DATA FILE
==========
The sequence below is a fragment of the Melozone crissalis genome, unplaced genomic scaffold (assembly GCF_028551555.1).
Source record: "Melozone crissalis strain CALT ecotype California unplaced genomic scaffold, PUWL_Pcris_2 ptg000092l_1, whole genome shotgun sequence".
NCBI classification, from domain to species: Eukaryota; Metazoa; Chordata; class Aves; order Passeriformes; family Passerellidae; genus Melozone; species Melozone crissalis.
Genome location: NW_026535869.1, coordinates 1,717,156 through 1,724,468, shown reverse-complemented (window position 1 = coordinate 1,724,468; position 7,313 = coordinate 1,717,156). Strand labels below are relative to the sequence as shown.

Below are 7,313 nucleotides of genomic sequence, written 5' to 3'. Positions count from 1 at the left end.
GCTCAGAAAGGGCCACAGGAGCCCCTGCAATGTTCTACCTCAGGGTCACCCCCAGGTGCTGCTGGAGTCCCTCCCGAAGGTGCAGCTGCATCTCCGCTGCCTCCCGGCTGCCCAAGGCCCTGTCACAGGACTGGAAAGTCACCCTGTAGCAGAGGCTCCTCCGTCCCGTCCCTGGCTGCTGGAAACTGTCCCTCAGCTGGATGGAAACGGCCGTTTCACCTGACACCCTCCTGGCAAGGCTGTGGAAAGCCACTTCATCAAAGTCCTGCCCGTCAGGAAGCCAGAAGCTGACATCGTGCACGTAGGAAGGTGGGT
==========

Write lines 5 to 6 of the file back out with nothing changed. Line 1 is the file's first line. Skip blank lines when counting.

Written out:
Below are 7,313 nucleotides of genomic sequence, written 5' to 3'. Positions count from 1 at the left end.
GCTCAGAAAGGGCCACAGGAGCCCCTGCAATGTTCTACCTCAGGGTCACCCCCAGGTGCTGCTGGAGTCCCTCCCGAAGGTGCAGCTGCATCTCCGCTGCCTCCCGGCTGCCCAAGGCCCTGTCACAGGACTGGAAAGTCACCCTGTAGCAGAGGCTCCTCCGTCCCGTCCCTGGCTGCTGGAAACTGTCCCTCAGCTGGATGGAAACGGCCGTTTCACCTGACACCCTCCTGGCAAGGCTGTGGAAAGCCACTTCATCAAAGTCCTGCCCGTCAGGAAGCCAGAAGCTGACATCGTGCACGTAGGAAGGTGGGT